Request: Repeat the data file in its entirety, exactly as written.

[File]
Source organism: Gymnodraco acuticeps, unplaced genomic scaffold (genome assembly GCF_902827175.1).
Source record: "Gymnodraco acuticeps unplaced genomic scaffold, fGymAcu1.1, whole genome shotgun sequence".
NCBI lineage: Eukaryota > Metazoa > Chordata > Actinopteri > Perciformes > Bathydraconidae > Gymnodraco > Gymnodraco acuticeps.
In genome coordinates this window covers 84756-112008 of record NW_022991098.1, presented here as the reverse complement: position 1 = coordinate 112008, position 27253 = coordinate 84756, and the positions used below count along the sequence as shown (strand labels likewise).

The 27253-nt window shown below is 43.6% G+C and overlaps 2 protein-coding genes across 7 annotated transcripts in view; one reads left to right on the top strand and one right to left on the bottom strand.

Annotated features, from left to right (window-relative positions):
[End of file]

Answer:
Source organism: Gymnodraco acuticeps, unplaced genomic scaffold (genome assembly GCF_902827175.1).
Source record: "Gymnodraco acuticeps unplaced genomic scaffold, fGymAcu1.1, whole genome shotgun sequence".
NCBI lineage: Eukaryota > Metazoa > Chordata > Actinopteri > Perciformes > Bathydraconidae > Gymnodraco > Gymnodraco acuticeps.
In genome coordinates this window covers 84756-112008 of record NW_022991098.1, presented here as the reverse complement: position 1 = coordinate 112008, position 27253 = coordinate 84756, and the positions used below count along the sequence as shown (strand labels likewise).

The 27253-nt window shown below is 43.6% G+C and overlaps 2 protein-coding genes across 7 annotated transcripts in view; one reads left to right on the top strand and one right to left on the bottom strand.

Annotated features, from left to right (window-relative positions):